History, Mystery, and LoreBook - 1992
Writing-Across-the-Curriculum is a popular and effective means of teaching writing to undergraduates and preparing them to write in specific academic disciplines. It assumes that the ultimate responsibility for teaching this writing resides with faculty in the disciplines. This professional reference provides practical information to librarians who wish to know more about Writing-Across-the-Curriculum and to instructors in writing-intensive courses who wish to know more about using library resources.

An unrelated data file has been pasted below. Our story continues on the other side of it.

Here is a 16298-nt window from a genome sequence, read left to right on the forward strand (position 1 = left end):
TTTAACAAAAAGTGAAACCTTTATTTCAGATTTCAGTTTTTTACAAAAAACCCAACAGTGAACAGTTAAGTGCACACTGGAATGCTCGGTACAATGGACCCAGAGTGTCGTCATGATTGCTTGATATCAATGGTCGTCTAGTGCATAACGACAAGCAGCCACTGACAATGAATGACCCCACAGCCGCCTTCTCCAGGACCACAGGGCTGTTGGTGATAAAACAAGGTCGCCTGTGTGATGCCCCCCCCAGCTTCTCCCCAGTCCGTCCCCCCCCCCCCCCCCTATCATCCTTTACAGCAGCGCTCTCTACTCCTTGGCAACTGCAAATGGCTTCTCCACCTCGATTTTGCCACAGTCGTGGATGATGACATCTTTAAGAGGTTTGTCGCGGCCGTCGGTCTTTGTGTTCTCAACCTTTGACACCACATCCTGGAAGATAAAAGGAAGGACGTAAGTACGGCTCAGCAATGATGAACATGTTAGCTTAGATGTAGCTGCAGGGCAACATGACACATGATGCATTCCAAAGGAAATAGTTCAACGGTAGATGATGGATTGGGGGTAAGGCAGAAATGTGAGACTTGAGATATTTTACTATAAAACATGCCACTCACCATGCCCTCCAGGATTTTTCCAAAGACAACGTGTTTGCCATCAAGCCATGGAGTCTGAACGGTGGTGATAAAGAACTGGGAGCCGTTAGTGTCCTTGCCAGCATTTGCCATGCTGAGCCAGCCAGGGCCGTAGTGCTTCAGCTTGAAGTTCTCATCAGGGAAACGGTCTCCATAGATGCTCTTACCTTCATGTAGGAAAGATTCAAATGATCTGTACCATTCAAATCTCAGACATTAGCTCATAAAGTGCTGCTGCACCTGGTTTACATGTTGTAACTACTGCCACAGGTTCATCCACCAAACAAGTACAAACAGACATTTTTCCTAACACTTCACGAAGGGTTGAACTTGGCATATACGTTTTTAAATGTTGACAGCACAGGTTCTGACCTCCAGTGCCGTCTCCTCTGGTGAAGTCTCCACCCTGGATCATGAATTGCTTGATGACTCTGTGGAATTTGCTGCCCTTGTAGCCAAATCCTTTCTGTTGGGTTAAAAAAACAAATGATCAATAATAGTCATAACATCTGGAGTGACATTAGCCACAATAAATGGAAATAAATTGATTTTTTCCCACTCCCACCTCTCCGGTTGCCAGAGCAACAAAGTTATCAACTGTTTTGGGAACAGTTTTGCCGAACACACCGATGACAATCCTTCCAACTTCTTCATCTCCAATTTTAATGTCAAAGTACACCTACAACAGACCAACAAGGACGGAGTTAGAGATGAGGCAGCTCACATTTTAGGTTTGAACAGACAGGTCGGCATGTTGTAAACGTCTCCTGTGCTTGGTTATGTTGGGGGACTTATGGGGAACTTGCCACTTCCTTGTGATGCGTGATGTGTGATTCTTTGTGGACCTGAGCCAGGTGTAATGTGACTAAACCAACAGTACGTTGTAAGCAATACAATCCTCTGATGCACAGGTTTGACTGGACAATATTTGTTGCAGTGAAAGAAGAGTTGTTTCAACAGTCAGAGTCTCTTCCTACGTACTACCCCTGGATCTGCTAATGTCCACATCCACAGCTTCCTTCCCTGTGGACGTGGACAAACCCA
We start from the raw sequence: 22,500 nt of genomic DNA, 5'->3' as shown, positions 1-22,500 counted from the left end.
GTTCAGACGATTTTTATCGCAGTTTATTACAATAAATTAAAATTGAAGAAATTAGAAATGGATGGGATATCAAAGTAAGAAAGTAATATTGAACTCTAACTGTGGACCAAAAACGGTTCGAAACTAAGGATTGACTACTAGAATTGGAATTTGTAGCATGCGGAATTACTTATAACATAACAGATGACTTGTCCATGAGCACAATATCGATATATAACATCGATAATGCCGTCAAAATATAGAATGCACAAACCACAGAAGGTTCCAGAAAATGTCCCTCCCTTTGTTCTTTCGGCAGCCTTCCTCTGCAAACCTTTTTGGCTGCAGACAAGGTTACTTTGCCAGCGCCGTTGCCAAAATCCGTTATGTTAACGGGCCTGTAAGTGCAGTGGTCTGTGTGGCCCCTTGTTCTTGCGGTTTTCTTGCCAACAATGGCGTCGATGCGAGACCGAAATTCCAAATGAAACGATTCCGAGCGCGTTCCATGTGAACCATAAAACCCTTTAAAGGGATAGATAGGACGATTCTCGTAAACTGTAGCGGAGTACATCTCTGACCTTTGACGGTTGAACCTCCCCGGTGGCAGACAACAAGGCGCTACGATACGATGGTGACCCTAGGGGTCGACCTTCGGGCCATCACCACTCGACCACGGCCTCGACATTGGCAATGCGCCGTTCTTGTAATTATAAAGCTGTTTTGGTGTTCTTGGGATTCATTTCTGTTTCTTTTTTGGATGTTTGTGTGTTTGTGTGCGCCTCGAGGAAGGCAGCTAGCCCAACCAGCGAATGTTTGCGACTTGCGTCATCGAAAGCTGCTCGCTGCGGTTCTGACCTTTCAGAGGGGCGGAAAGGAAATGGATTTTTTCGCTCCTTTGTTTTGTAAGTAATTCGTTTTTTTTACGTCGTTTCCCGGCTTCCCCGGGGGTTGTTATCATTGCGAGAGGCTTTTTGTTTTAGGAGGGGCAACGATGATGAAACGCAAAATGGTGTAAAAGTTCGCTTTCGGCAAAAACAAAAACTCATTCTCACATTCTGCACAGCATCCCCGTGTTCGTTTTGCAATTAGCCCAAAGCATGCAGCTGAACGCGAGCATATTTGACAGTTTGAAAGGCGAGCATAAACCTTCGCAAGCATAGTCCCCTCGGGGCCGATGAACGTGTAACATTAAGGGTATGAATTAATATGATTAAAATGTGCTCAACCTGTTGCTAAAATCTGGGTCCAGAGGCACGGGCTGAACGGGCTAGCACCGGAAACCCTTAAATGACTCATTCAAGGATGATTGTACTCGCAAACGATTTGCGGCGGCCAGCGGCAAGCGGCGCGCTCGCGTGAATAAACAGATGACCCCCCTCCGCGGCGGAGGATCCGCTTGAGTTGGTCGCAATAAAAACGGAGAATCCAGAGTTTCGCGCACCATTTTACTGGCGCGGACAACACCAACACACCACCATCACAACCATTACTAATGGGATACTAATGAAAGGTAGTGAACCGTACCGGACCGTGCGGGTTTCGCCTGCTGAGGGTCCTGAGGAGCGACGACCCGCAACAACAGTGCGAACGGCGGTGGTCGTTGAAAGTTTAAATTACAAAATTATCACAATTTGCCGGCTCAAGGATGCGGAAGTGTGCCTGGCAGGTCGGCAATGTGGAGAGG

The first part of the book defines Writing-Across-the- Curriculum and places the movement within the larger context of composition theory. In the second part, the research process and process writing are described and compared, and specific assignments are suggested. Included is a chapter presenting a model for a writing-intensive course taught by a librarian. The third part advises instructors on how to use the library effectively in teaching, and advises librarians on how to reform library instruction. The fourth part contains case studies of effective collaborations between librarians, instructors, and writing programs.